• ‘Depending on the degree to which wagtails bred in areas of permafrost, one might posit that the species have recently recolonized the northern reaches of their current Eurasian ranges, following climatic amelioration.’
    • ‘In recent years, a new ideology has gained adherents among Russian elites: ‘Eurasianism,’ the belief that Russia must reassert its dominance over the Eurasian landmass.’
    • ‘In the Sumatra region, the Indian and Australian plates are slowly creeping alongside and - in a process called subduction - diving beneath, the Burma plate, part of the larger Eurasian plate.’
    • ‘The papers beginning to emerge from those collections are transforming our understanding of genetic variation among Holarctic species groups and revising our understanding of species limits in Eurasian birds.’


  • A person of mixed European (or European-American) and Asian parentage.

    • ‘Evolutionary psychologists say it's because Eurasians and other mixed race individuals appear healthier.’
    • ‘Other groups include Arabs, Armenians, and Eurasians.’
    • ‘The island nation's population of almost four million comprises 77 per cent Chinese, 14 per cent Malays, eight per cent Indian and one per cent Eurasians and people of other descent.’
    • ‘The Eurasians held that the war in Europe and the revolution in Russia were not simply political catastrophes but signs of the breakdown of European culture.’
    • ‘Locals are very proud of the fact that the major ethnic groups - the Chinese, Indians, Malays and Eurasians - live harmoniously together.’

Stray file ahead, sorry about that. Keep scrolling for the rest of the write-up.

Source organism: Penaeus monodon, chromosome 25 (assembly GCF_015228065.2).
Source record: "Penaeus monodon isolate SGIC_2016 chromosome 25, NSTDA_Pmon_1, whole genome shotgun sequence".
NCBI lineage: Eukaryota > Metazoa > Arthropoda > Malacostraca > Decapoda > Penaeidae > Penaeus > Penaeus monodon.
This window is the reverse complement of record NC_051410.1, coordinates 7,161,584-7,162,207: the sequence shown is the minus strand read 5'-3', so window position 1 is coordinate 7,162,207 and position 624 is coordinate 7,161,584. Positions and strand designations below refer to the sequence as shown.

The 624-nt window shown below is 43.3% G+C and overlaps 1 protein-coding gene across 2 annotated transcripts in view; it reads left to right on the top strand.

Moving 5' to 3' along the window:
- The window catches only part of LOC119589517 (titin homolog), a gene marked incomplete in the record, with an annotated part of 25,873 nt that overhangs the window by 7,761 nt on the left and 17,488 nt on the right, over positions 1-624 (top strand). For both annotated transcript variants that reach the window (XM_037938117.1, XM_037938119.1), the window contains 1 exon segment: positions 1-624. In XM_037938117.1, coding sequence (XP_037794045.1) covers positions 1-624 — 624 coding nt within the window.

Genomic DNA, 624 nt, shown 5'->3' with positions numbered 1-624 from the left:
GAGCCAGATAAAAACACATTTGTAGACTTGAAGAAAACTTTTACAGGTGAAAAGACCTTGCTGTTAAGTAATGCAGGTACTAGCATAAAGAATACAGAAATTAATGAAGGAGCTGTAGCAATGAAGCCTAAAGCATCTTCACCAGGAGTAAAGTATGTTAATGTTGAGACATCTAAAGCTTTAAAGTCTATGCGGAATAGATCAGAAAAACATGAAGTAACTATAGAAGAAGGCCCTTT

• ‘In 1786 an order was issued disallowing students of the Upper Orphanage School at Calcutta, comprised primarily of Eurasians, to journey to England for their education.’
    • ‘Most literary criticism analyzing interracial marriages in colonial India discusses the problems of transgressing established racial boundaries, and in so doing it generally classes Eurasians and Indians together as equal threats.’
    • ‘But they remained the only significant actors in lands that other types of unit shunned (the far north) and where the Eurasians had not yet been able to reach (Australasia, Oceania, and much of the Americas).’
    • ‘The African diversity estimate is even higher than that between Africans and Eurasians.’
    • ‘To test the mettle of the language-tree approach, researchers have been building hierarchies for Pacific islanders, sub-Saharan Africans, and Eurasians from Iceland to Bangladesh.’
    • ‘Undertaking a literary analysis that examines fictional representations of Eurasians in light of the silenced history of actual experience demonstrates that hybridity is a constructed category.’
    • ‘Similarly, the disconcerting inability to distinguish between Christian Eurasians and the British on the basis of religion is redeemed through an appeal to the rhetoric of race.’
    • ‘She defends all Chinese against US and Canadian discriminatory policies, yet her sympathies lean heavily towards the mistreatment of Eurasians.’
    • ‘This is the first book to offer a thorough English-language study on the vicissitudes of the Dutch and Dutch Eurasians during the Japanese occupation of the East Indies.’
    • ‘Ana is a mestiza, a Eurasian from a Portuguese colony in Africa that is never named.’
    • ‘After Laurence delivers this overview of the Eurasian's character, Lyndsay gives ‘a small fastidious shiver of disgust’ and muses.’
    • ‘Allegations emerged in November that he was having an affair with his English translator, an attractive Eurasian who doubles as his international-policy adviser.’
    • ‘The racial mixing physically embodied in the Eurasian becomes representative of a world vision wherein interracial hatred has ceased to exist.’
    • ‘These professions, however, are gravely undermined by the fact that she herself has married a Eurasian.’
    • ‘For the unique problem of the Eurasian is that the crossing of the racial boundary is a fait accompli.’


In the 19th century the word Eurasian was normally used to refer to a person of mixed British and Indian parentage. In its modern uses, however, the term is more often used to refer to a person of mixed white American and SE Asian parentage



/jʊ(ə)ˈreɪʒ(ə)n/ /jʊ(ə)ˈreɪʃ(ə)n/